Let’s assume an inner-city black teenager seeks a job at Amazon. Petro-Cohen would undoubtedly say that this is a perfect case of inequality — the big, rich, powerful corporation against the impoverished worker who lacks a high school degree and a college education. She would say that that teenager needs to be protected with a government-mandated minimum wage.
Let’s assume, however, that Amazon and that black teenager both agree on a wage rate of $5 an hour. Petro-Cowen would undoubtedly exclaim, “See! What did I tell you? That’s why we need the minimum wage — to protect black teenagers from being exploited by big, capitalist corporations who just want to make a buck.”
But she fails to acknowledge one big problem: It might not be worth it to Amazon to hire that black teenager for $15 an hour. Not even at $10 an hour. Owing to his lack of work skills and education, Amazon might decide that it is going to lose money by hiring him. Businesses are not in the business of losing money.
So that minimum wage that Petro-Cohen is so proud of ends up producing an unemployed black teenager, one who would be more than willing to work for the $5 being offered by Amazon.
And in fact, there has been a chronic unemployment rate of 30 to 40 percent among black teenagers for decades. I wonder why Petro-Cohen failed to address that problem in her op-ed. I would love to know how she explains that phenomenon.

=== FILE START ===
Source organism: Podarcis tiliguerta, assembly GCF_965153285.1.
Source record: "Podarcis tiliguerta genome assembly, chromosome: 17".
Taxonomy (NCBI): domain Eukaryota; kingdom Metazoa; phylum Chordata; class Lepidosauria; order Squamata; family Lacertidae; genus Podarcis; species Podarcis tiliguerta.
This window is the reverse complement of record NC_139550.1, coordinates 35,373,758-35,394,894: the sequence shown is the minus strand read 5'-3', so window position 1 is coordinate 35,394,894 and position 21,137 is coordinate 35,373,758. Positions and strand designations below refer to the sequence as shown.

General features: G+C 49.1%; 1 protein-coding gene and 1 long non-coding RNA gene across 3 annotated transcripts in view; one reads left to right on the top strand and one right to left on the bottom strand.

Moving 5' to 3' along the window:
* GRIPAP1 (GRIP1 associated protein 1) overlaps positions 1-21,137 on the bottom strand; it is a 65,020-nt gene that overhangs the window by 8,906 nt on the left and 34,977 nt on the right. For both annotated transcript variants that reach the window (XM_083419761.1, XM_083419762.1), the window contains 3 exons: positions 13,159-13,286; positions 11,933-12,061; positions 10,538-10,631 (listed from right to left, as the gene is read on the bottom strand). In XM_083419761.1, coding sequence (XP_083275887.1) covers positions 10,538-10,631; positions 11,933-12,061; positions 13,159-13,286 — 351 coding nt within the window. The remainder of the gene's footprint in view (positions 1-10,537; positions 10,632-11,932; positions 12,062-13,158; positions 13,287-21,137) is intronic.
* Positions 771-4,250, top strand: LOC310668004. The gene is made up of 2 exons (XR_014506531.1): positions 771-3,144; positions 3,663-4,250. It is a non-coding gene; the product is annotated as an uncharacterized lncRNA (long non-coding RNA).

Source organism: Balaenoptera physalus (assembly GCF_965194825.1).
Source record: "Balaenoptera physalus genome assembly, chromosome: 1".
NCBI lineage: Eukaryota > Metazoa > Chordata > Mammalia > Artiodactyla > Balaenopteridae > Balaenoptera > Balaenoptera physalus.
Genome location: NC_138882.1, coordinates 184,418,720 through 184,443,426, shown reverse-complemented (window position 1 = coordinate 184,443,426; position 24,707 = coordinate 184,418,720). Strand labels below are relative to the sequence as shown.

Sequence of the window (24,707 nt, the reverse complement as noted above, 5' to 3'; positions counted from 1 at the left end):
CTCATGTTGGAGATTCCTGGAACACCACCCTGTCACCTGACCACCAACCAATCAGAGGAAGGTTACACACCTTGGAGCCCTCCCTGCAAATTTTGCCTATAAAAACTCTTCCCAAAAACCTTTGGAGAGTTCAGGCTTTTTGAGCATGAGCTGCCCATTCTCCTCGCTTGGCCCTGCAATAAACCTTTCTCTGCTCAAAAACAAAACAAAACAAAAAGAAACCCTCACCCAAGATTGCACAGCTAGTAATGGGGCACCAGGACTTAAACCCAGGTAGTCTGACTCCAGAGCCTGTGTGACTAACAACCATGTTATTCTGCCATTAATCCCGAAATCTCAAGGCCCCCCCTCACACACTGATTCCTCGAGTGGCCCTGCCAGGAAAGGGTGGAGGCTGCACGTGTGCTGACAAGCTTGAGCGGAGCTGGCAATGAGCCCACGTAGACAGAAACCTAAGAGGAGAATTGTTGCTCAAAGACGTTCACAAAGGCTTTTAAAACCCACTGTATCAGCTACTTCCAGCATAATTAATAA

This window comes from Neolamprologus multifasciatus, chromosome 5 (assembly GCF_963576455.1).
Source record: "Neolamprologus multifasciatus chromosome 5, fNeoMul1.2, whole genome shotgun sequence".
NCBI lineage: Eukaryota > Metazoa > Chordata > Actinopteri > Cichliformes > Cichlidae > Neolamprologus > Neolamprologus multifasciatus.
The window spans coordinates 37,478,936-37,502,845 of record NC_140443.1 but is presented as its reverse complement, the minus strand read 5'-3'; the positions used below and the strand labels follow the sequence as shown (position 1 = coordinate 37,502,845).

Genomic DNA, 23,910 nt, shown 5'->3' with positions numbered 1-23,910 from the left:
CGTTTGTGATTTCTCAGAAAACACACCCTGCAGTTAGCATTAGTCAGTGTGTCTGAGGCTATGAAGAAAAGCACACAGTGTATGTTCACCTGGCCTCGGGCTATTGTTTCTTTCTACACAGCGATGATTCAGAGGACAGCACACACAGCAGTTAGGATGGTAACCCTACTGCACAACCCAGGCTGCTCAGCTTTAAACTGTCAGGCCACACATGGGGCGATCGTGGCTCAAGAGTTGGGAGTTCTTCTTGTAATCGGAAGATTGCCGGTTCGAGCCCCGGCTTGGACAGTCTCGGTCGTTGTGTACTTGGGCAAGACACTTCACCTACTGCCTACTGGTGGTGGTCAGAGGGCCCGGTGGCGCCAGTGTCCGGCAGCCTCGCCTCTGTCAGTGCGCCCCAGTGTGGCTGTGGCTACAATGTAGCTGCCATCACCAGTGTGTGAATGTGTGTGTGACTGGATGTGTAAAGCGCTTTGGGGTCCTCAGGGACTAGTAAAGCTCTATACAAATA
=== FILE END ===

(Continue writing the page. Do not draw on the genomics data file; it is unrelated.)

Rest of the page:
There is another point that Petro-Cohen failed to address in her op-ed: that many potential inner-city start-up businesses are unable to start up owing to the minimum wage. Imagine that someone with little capital wants to start up a business by offering inner-city youth a dollar an hour in exchange for learning on how to start up and manage a business. You know, sort of like those college students from well-to-do families who go to Washington and work for free. Alas, the minimum-wage precludes those potential start-up businesses from starting up. It’s one of the unseen consequences of government intervention into economic activity.
The famous libertarian economist Henry Hazlitt put it perfectly in his excellent book Economics in One Lesson, which should be required reading for every college student in America:
The first thing that happens, for example, when a law is passed that no one shall be paid less than $9.00 per hour is that no one who is not worth $9 per hour to an employer will be employed at all. You cannot make a man worth a given amount by making it illegal for anyone to offer him anything less. You merely deprive him of the right to earn the amount that his abilities and situation would permit him to earn, while you deprive the community even of the moderate services that he is capable of rendering. In brief, for a low wage you substitute unemployment. You do harm all around, with no comparable compensation.
Indeed, here are some final questions for Petro-Cohen, in case she ever decides to revisit the minimum-wage issue: Why settle for $15 an hour? Why not make the minimum wage $100 an hour? Wouldn’t workers be better off earning $100 an hour? If Petro-Cohen can figure out the answer to those questions, she’ll have a better understanding of economics than most economics professors at American universities and, for that matter, at most editorial staffs at mainstream newspapers.